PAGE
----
Eagles should pass on trading for Brian Burns, even if it is a match made in heaven

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NFL: SEP 25 Saints at Panthers
CHARLOTTE, NC – SEPTEMBER 25: Brian Burns (53) of the Carolina Panthers celebrates after a turnover during a football game between the Carolina Panthers and the New Orleans Saints on September 25, 2022, at Bank of America Stadium in Charlotte, NC. (Photo by David Jensen/Icon Sportswire)

While the Phillies stole the spotlight this weekend, the Eagles sat quietly on their bye week…for the most part. A report surfaced during the bye stating that the Birds had called the Panthers with regards to young pass-rusher, Brian Burns. The price is inevitably going to be steep, but should Howie Roseman continue his streak of aggression?

Brian Burns

Brian Burns is only 24-years-old, and of course, has a history with newly-acquired Hasson Reddick. He’s a similarly productive pass-rusher, having amassed 29.5 sacks through 4 NFL seasons. In 2021, he was a pro-bowler after notching 9 sacks, 18 QB hits, and 13 TFL.

He has four sacks so far this year but is now part of a Carolina squad that could very well be subject to a complete rebuild, making him one of their most valuable assets. He’s contracted through 2023, so the Eagles would have some theoretical leverage to trade for him and work out a long-term deal if needed, but is that the right move?

Do the Eagles need Brian Burns?

The picture at pass-rusher is bleak. Hasson Reddick was a fantastic signing and his versatility will negate the lack of depth for the most part. However, Fletcher Cox and Brandon Graham are in the twilights of their careers and outside of Josh Sweat, there is no real significant developmental depth.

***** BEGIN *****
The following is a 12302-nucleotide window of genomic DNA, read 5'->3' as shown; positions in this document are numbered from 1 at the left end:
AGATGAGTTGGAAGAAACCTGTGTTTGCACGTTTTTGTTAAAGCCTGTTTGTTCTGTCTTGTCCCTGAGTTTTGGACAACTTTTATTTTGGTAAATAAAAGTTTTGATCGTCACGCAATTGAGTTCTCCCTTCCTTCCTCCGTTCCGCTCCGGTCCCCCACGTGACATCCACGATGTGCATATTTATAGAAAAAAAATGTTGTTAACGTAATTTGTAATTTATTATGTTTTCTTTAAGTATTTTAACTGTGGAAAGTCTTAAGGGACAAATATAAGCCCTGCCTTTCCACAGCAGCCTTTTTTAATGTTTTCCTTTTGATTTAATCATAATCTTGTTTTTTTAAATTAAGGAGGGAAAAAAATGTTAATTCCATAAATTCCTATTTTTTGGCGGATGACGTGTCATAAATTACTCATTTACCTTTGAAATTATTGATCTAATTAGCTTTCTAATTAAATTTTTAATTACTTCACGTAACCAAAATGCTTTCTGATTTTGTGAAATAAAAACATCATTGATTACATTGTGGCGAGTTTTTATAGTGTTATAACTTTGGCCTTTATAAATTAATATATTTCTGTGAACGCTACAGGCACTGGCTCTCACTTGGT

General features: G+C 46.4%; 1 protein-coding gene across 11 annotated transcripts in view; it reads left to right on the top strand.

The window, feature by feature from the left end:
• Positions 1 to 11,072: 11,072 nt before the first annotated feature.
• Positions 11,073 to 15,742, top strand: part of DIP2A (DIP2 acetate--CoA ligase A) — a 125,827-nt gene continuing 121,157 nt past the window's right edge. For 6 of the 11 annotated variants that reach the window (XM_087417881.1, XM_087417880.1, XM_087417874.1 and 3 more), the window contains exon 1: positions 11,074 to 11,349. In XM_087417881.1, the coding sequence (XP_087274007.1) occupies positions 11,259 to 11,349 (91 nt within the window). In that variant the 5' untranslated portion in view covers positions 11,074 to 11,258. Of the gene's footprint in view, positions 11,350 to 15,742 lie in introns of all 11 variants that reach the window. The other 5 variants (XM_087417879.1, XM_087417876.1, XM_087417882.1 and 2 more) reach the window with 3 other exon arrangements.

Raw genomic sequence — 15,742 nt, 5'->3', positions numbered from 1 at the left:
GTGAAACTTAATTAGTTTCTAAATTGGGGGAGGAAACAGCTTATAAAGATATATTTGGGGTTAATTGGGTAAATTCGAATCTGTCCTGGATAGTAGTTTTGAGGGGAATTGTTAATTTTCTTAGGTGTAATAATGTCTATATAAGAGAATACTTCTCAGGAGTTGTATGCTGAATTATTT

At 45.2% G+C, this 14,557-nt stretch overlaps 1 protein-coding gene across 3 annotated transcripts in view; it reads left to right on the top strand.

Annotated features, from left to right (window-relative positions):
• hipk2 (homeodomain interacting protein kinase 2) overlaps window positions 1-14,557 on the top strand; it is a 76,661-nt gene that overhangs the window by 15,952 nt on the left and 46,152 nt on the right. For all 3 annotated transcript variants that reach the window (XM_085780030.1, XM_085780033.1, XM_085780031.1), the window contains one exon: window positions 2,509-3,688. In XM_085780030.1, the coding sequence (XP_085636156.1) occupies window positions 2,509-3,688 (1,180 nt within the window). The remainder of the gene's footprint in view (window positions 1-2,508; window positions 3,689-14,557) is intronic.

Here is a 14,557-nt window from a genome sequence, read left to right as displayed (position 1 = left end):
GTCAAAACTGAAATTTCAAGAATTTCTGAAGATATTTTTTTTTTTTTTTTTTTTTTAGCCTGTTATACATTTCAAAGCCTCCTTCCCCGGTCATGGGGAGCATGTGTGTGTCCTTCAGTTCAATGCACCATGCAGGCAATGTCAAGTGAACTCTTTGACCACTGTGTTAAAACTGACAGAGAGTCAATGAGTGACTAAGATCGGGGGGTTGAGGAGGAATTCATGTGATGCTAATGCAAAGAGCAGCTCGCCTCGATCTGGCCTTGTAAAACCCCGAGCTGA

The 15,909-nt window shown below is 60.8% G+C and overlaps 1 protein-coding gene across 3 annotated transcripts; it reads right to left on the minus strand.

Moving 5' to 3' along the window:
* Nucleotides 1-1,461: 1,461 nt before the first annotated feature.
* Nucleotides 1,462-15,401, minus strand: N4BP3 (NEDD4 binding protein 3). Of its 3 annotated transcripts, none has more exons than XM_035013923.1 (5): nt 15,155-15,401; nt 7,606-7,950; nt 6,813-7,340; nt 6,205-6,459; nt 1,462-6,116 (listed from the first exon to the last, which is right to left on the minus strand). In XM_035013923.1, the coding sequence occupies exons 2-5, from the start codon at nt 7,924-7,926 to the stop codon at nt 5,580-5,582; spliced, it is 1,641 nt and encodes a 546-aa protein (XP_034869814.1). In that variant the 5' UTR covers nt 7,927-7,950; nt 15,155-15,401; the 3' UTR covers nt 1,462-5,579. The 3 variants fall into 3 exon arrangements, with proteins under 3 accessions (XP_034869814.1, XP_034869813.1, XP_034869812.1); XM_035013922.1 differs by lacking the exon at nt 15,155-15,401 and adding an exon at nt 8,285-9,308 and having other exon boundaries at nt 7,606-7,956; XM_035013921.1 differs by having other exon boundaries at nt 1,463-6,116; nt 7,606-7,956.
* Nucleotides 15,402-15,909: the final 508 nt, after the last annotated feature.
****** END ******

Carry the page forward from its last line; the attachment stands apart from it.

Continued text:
Burns would come in and immediately add a top-tier pass-rusher. But with Reddick marauding the trenches and the monstrous Jordan Davis and Javon Hargrave inside, is there a real need to pay substantial money, and give up significant assets for a player of that caliber?

There are two ways to look at this. Howie Roseman has shown a tendency to trade for young talent (CC A.J. Brown) and pay them big money. This is because, in part, they’re a proven commodity and the bust potential is far lower than the spending of a draft pick, as we all know. But it also gives a much firmer indication of character and personality, traits that have become essential in the talent evaluation process.

However, the cost to acquire Brian Burns is going to be very high. The Eagles will potentially have a top-3 pick in the 2023 NFL Draft so long as the Saints continue to fall apart at the seams along with a bevy of other picks. With a Jalen Hurts extension likely on the horizon and the potential to land a top-tier defensive prospect who could well be within the same ability range of Kayvon Thibodeaux, it may make sense for Howie to stand pat…at least this time.

Sure, the Eagles need pass-rushing help, but their ability to rush the passer is driven largely by a dominant secondary. Darius Slay and James Bradberry have been lockdown corners this season and the trade for Chauncey Gardner-Johnson has proven to be game-changing. With more time for opposing QB’s to find the open man, it gives the pass-rush more time to get home. So, theoretically, you can get away with skimping up front so long as the back end can hold up…and if skimping means allowing Jordan Davis to grow alongside a top-5 pick next year, I’m all for it.

While Brian Burns would be a phenomenal acquisition, there’s no need for an undefeated team to blow their war chest just yet.

Photo by David Jensen/Icon Sportswire